ISSN 2330-717X

US Athletes Plan Medical Marijuana Plant In North Macedonia

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By Sinisa Jakov Marusic and Sasa Dragojlo

A trio of famous American football players, aided by the EXIT music festival’s director, have met Prime Minister Zoran Zaev to explore growing medicinal marijuana in North Macedonia.

American football stars Lance Briggs, Turk McBride, and Donnie Caldwell, backed by the founder and director of the famed Exit music festival in Serbia, Dusan Kovacevic, have told BIRN that they have already picked a location for growing medicinal marijuana in North Macedonia.

If all goes well, they plan to start construction in autumn, they say, not yet disclosing the amount of their planned investment.

“A state-of-the-art facility will be built using the latest technology available in the United States. Briggs, McBride, and Caldwell have chosen a growing location in North Macedonia. The next step is to buy the land and begin construction, which is planned for the autumn,” Kovacevic, who will be in charge of the investment’s brand development, promotion and local support, told BIRN.

“The American athletes’ role would be to provide investment and state-of-the-art growing technology,” Kovacevic added.

The three US athletes and Kovacevic presented the idea to North Macedonia’s Prime Minister Zoran Zaev on Wednesday in Skopje.

At the meeting, “PM Zaev presented the opportunities for opening factories for medicinal cannabis in North Macedonia, the investment and taxing conditions and the favourable climate,” the government’s press office said.

Medical marijuana production became legal in North Macedonia in 2016 under a surprise decision by the then conservative government Nikola Gruevski, who fled a corruption conviction in 2018 and is currently in Hungary.

Gruevski’s successor as prime minister, the Social Democrat Zoran Zaev, has expanded the project in the hope of boosting exports. Last year, he announced the legalisation of recreational marijuana, intended primarily to boost local hospitality sector.

Today, 64 companies hold licenses to grow marijuana in the country, although some investigations as well as security experts suggest that some of it might end up on the region’s black market.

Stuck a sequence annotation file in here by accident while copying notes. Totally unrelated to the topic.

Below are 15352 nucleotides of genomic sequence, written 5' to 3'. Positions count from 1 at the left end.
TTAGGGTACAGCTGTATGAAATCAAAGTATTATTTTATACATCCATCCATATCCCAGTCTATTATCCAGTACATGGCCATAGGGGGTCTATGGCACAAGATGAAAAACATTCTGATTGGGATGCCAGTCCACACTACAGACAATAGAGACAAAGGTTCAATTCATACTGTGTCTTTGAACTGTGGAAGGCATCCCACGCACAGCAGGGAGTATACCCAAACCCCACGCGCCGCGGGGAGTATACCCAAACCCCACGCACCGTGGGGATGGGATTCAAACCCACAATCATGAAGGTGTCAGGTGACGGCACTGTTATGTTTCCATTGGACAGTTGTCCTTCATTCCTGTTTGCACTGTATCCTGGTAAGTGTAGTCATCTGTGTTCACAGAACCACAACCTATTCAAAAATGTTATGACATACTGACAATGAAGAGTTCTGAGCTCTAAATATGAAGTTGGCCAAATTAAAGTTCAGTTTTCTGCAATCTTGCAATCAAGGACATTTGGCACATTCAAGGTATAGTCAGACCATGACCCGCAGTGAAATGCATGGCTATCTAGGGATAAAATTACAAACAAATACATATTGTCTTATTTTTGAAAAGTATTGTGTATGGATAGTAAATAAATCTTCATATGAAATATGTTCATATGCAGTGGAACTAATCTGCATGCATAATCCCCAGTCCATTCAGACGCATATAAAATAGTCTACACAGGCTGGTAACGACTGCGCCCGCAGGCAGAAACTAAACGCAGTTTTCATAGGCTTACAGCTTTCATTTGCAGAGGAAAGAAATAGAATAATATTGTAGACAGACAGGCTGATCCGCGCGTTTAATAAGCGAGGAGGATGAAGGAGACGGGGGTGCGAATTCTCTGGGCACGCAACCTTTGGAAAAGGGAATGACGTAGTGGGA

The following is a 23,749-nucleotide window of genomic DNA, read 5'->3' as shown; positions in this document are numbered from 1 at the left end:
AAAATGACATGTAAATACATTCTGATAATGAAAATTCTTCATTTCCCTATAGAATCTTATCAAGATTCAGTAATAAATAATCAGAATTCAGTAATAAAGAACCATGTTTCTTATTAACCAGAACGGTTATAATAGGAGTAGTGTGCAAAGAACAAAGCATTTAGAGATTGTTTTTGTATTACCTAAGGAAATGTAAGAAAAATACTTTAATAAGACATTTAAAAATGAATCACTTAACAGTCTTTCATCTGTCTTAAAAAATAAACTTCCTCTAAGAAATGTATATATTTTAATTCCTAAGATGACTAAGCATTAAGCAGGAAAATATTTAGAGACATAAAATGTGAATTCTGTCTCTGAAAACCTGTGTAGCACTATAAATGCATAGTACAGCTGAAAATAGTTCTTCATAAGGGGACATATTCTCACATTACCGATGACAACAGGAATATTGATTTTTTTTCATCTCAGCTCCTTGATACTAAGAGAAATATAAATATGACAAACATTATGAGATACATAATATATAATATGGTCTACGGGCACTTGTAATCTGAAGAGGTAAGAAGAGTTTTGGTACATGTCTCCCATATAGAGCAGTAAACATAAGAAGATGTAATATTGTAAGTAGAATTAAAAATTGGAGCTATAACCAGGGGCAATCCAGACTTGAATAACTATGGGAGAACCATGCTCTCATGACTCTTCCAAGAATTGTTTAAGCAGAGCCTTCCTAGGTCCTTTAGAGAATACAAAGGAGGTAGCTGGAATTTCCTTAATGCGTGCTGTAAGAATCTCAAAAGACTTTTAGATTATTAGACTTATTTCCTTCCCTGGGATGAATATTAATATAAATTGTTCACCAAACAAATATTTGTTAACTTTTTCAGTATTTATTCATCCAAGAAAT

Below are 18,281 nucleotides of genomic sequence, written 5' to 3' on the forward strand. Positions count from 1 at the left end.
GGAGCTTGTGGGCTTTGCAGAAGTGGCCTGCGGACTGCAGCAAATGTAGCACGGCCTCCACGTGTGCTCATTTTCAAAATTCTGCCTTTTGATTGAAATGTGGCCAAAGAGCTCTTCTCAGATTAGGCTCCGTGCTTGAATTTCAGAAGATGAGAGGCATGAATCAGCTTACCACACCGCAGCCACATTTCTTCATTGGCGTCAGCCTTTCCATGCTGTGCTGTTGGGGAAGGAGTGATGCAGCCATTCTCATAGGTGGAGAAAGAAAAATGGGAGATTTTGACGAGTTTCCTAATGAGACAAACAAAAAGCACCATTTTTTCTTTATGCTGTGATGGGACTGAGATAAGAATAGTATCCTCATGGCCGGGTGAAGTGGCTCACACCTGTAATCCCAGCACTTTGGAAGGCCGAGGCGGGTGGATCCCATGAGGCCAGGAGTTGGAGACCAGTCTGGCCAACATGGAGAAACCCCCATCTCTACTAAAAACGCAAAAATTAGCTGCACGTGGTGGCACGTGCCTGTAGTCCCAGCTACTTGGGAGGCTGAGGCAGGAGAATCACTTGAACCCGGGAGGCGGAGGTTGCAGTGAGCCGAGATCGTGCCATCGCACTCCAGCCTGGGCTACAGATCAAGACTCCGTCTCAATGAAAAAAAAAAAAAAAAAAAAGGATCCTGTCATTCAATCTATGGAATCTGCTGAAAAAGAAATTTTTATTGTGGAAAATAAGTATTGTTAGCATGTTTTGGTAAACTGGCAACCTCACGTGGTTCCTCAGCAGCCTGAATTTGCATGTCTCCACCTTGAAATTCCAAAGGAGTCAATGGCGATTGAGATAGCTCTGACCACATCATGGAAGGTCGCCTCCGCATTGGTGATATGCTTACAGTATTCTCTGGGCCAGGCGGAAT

Kovacevic, who is famed for founding and managing one of the biggest open-air music festivals in Europe, the Exit festival that takes place in Serbia’s Novi Sad, said he had pitched the idea for investing in North Macedonia to the US athletes.

“We met through mutual friends; I heard that they have a developed business growing medical cannabis and are planning to invest in South Africa. I conveyed to them the advantages of making North Macedonia a country of particular interest in this business and invited them to this year’s EXIT. After that, we scheduled a meeting with PM Zoran Zaev,” Kovacevic explained.

While North Macedonia is not yet a significant player on the international marijuana products market, its interest is understandable. Worldwide sales of medicinal marijuana in 2020 exceeded 7,7 billion euros, and this figure is expected to reach 23 billion euros by 2026.

At the side-lines of the meeting on Wednesday, Kovacevic said he had also tossed the possibility of organising a festival from the EXIT family in North Macedonia.

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Balkan Insight

The Balkan Insight (fornerkt the Balkin Investigative Reporting Network, BIRN) is a close group of editors and trainers that enables journalists in the region to produce in-depth analytical and investigative journalism on complex political, economic and social themes. BIRN emerged from the Balkan programme of the Institute for War & Peace Reporting, IWPR, in 2005. The original IWPR Balkans team was mandated to localise that programme and make it sustainable, in light of changing realities in the region and the maturity of the IWPR intervention. Since then, its work in publishing, media training and public debate activities has become synonymous with quality, reliability and impartiality. A fully-independent and local network, it is now developing as an efficient and self-sustainable regional institution to enhance the capacity for journalism that pushes for public debate on European-oriented political and economic reform.

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